Machine Learning Versus Logistic Regression Methods for 2-Year Mortality Prognostication in a Small, Heterogeneous Glioma Database. World neurosurgery: X Panesar, S. S., D'Souza, R. N., Yeh, F., Fernandez-Miranda, J. C. 2019; 2: 100012


Background: Machine learning (ML) is the application of specialized algorithms to datasets for trend delineation, categorization, or prediction. ML techniques have been traditionally applied to large, highly dimensional databases. Gliomas are a heterogeneous group of primary brain tumors, traditionally graded using histopathologic features. Recently, the World Health Organization proposed a novel grading system for gliomas incorporating molecular characteristics. We aimed to study whether ML could achieve accurate prognostication of 2-year mortality in a small, highly dimensional database of patients with glioma.Methods: We applied 3 ML techniques (artificial neural networks [ANNs], decision trees [DTs], and support vector machines [SVMs]) and classical logistic regression (LR) to a dataset consisting of 76 patients with glioma of all grades. We compared the effect of applying the algorithms to the raw database versus a database where only statistically significant features were included into the algorithmic inputs (feature selection).Results: Raw input consisted of 21 variables and achieved performance of accuracy/area (C.I.) under the curve of 70.7%/0.70 (49.9-88.5) for ANN, 68%/0.72 (53.4-90.4) for SVM, 66.7%/0.64 (43.6-85.0) for LR, and 65%/0.70 (51.6-89.5) for DT. Feature selected input consisted of 14 variables and achieved performance of 73.4%/0.75 (62.9-87.9) for ANN, 73.3%/0.74 (62.1-87.4) for SVM, 69.3%/0.73 (60.0-85.8) for LR, and 65.2%/0.63 (49.1-76.9) for DT.Conclusions: We demonstrate that these techniques can also be applied to small, highly dimensional datasets. Our ML techniques achieved reasonable performance compared with similar studies in the literature. Although local databases may be small versus larger cancer repositories, we demonstrate that ML techniques can still be applied to their analysis; however, traditional statistical methods are of similar benefit.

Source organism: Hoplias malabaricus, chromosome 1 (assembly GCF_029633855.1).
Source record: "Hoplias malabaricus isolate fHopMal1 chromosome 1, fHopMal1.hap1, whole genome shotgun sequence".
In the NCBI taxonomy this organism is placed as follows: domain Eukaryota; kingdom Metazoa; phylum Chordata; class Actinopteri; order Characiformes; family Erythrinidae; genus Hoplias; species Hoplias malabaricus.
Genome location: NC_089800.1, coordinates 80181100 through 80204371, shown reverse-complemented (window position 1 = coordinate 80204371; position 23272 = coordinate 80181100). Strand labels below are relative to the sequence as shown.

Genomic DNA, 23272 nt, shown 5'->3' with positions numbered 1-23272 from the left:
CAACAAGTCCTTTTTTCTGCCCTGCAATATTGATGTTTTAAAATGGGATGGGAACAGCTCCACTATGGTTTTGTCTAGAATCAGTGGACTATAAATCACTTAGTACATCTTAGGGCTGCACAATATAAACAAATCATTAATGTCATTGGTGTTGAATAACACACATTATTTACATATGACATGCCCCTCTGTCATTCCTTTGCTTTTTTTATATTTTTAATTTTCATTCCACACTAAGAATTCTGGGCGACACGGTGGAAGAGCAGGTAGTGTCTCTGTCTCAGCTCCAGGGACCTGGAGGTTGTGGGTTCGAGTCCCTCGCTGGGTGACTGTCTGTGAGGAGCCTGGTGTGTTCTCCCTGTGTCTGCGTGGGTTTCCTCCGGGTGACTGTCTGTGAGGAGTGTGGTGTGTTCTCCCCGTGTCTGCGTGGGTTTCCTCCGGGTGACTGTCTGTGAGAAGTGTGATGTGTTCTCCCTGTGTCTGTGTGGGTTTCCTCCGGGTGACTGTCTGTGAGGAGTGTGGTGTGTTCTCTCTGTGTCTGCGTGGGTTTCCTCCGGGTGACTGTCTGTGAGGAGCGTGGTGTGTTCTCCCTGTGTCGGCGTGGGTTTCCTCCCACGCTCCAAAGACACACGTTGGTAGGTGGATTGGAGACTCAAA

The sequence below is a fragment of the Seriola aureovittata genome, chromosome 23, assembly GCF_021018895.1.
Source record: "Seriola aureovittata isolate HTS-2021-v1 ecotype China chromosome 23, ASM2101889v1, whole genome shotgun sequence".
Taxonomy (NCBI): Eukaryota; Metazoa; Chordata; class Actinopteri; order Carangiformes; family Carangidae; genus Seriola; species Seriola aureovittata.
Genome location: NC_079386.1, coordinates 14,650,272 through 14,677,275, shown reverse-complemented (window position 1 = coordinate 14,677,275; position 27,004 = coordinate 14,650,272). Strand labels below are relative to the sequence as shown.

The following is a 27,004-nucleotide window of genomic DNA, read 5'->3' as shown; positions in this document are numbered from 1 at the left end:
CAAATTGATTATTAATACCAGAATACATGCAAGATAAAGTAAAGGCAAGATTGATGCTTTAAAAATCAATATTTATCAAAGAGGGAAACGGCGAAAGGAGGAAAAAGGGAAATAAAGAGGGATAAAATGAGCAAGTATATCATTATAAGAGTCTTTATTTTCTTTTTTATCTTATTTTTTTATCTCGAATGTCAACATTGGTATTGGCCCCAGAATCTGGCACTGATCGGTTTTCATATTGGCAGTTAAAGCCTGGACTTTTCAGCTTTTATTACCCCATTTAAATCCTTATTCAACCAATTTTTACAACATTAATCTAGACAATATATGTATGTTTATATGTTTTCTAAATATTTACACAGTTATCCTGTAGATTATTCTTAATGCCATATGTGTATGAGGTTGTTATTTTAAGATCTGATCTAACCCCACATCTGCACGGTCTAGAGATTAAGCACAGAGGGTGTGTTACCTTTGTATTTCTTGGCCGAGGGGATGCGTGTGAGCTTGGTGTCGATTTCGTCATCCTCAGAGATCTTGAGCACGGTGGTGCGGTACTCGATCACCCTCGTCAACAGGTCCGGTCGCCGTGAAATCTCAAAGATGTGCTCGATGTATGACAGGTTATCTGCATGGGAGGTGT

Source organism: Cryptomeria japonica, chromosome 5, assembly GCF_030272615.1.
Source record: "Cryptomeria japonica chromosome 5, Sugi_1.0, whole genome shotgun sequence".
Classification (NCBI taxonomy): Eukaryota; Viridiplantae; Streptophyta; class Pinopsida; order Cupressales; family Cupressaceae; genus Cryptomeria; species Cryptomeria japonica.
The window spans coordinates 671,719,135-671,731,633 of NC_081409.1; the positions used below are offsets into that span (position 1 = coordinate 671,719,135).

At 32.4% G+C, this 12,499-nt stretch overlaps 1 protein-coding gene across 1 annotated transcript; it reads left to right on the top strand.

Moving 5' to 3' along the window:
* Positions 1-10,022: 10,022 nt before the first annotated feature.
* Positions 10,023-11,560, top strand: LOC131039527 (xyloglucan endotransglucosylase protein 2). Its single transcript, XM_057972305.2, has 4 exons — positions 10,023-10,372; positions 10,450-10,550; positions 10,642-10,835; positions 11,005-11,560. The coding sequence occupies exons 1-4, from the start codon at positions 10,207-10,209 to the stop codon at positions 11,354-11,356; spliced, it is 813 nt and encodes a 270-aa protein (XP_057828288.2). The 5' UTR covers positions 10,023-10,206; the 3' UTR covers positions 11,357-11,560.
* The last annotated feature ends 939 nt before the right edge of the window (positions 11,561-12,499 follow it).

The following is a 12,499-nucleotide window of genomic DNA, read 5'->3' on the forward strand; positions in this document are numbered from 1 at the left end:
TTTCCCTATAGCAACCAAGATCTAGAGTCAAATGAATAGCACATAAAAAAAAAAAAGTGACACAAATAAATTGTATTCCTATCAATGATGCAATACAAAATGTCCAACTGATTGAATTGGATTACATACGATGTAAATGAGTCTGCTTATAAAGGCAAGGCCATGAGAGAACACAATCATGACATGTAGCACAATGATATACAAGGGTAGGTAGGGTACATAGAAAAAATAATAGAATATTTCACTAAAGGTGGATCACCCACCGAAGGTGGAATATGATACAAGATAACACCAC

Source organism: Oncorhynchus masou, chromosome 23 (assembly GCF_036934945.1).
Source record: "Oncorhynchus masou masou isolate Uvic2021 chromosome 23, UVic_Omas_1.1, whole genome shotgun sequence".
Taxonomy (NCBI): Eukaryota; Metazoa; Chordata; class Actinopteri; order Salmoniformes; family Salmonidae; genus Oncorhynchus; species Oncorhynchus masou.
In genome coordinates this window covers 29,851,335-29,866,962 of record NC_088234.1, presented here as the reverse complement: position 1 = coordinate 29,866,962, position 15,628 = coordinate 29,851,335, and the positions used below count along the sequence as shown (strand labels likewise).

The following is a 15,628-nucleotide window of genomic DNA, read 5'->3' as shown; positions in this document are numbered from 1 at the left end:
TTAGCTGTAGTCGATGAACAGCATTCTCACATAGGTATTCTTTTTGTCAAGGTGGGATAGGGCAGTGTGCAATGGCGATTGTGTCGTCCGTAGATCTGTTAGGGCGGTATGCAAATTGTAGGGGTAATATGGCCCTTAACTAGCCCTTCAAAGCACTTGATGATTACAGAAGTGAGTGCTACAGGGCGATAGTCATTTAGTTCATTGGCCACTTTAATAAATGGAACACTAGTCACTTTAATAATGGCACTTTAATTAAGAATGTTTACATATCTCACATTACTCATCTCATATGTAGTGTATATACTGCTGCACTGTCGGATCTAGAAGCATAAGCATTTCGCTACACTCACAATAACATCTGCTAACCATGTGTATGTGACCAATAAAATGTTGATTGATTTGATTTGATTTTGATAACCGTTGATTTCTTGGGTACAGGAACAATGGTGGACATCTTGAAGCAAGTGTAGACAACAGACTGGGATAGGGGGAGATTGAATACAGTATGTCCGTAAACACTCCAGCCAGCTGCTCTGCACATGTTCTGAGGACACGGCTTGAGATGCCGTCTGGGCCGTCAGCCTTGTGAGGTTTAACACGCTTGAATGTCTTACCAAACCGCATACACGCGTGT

View details for DOI 10.1016/j.wnsx.2019.100012

View details for PubMedID 31218287